Hail Satan?

Baphomet“Hallowe’en is coming
And the goose is getting fat.
Will you please put a penny
In the old man’s hat?
If you haven’t got a penny,
A halfpenny will do,
And if you haven’t got a halfpenny
Then God bless you,
And your old man too.”

That’s the wee verse my sisters and I used to rhyme off at this time of the year, annoying our neighbours in Rathcoole as we went from door-to-door in homemade costumes made from bin bags. We carried Jack o’Lanterns which our mother had lovingly hollowed out of turnips. That, believe me, was no easy task.

This was long before the coming of the commercial Americanised imported ‘trick or treat’ fashion and the appearance of readymade costumes from Asda or B&M. As we counted our pennies, bobbed for apples and hoped to get the slice of apple tart containing a silver sixpence we were just having some fun.

We never thought of it as a celebration of the triumph of evil, or devil worship or of horrible things. We were not conjuring up demons; not a bit of it. It was part of our inherited traditions; every bit as much as the Eleventh Night, The Twelfth, St Patrick’s Day, Easter or Christmas. To hear some religious people talk; you would think that devil worship is what it’s all about. Not at all.

Still, the season we’re in reminds me of a recent documentary I saw at the QFT. Penny Lane has made a hugely entertaining film about a recently formed religious group that is beginning to attract public attention. It’s growing quite fast in the US where it began, and in some parts of Europe.

This new religious group has published its Seven Fundamental Tenets. Let me share them with you…

  •  One should strive to act with compassion and empathy toward all creatures in accordance with reason.
  •  The struggle for justice is an ongoing and necessary pursuit that should prevail over laws and institutions.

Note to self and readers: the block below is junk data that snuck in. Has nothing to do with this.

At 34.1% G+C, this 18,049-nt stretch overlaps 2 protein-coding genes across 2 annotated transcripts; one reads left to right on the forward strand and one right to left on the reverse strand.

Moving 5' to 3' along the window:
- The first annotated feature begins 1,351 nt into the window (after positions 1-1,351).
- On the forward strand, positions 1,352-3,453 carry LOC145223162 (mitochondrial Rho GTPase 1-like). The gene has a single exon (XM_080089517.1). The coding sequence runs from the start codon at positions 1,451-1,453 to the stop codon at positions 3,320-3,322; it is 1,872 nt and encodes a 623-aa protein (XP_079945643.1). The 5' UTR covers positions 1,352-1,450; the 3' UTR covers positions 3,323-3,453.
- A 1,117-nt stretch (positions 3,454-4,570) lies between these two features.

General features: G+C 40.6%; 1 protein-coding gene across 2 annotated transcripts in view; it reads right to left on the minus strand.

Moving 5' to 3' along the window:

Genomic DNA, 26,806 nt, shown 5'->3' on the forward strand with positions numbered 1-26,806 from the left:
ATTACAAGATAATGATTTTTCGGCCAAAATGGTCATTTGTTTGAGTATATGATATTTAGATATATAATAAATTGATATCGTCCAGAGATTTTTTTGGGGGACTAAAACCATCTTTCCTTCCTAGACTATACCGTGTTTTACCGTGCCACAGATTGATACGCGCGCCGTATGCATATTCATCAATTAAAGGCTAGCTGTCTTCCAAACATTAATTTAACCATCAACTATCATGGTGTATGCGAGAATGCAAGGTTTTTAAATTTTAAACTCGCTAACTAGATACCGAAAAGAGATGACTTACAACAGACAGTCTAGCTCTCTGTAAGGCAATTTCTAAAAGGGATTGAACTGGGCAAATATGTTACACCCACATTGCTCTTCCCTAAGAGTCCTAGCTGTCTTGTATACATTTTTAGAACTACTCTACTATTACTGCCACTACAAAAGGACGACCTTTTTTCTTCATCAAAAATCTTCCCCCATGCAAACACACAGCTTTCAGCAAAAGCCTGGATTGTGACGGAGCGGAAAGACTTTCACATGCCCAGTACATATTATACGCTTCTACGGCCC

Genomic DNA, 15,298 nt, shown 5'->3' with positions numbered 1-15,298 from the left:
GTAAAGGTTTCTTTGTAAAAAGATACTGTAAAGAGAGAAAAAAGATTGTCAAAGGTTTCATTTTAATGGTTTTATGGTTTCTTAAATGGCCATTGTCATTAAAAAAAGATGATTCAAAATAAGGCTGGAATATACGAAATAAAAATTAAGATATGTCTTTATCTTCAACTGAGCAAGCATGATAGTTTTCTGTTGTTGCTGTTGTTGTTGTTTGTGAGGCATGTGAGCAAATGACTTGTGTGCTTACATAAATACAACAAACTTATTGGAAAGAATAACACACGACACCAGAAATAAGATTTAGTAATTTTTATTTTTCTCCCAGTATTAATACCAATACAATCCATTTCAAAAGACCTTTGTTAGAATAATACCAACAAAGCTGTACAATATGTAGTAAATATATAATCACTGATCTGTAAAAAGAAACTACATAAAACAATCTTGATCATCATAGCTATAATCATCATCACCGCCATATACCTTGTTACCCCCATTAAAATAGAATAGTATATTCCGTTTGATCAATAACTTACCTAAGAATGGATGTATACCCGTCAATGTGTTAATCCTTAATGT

• One’s body is inviolable, subject to one’s own will alone.
  • The freedoms of others should be respected, including the freedom to offend. To willfully and unjustly encroach upon the freedoms of another is to forgo one’s own.
  • Beliefs should conform to one’s best scientific understanding of the world. One should take care never to distort scientific facts to fit one’s beliefs.
  • People are fallible. If one makes a mistake, one should do one’s best to rectify it and resolve any harm that might have been caused.
  • Every tenet is a guiding principle designed to inspire nobility in action and thought. The spirit of compassion, wisdom, and justice should always prevail over the written or spoken word.

By and large, with a quibble over a word here and there, that sounds like something you might read in The Non-Subscribing Presbyterian Magazine or in The Inquirer; it sounds like faith guided by reason. It wouldn’t be out of place in one of our churches.
Doesn’t it all sound grand?
Doesn’t it all seem reasonable?
Doesn’t it sound ethical?
At first glance, I’d say yes.

So, what is this new religious movement and where is it based? Well, significantly or otherwise, it’s based in the town of Salem, Massachusetts. Yes, that Salem; the group calls itself The Satanic Temple. Wow!

For a moment, when I read these Seven Tenets, I thought to myself, “My God. A lot of this sounds quite reasonable. Have I been batting for the wrong team all these years?” Not only is the devil reputed to have all the best tunes; it now looks like he’s beginning to run away with the best principles too.

In fact, however, the Satanic Temple does not worship the Christian devil. They don’t actually believe in a literal Satan; for Christians, Jews and Muslims the personification of evil and hatred and the adversary of truth. The Satanic Temple’s symbolic ‘Satan’ is based on the literary heroic character of John Milton’s Paradise Lost; the wannabe challenger of arbitrary power and self-styled champion of the dispossessed.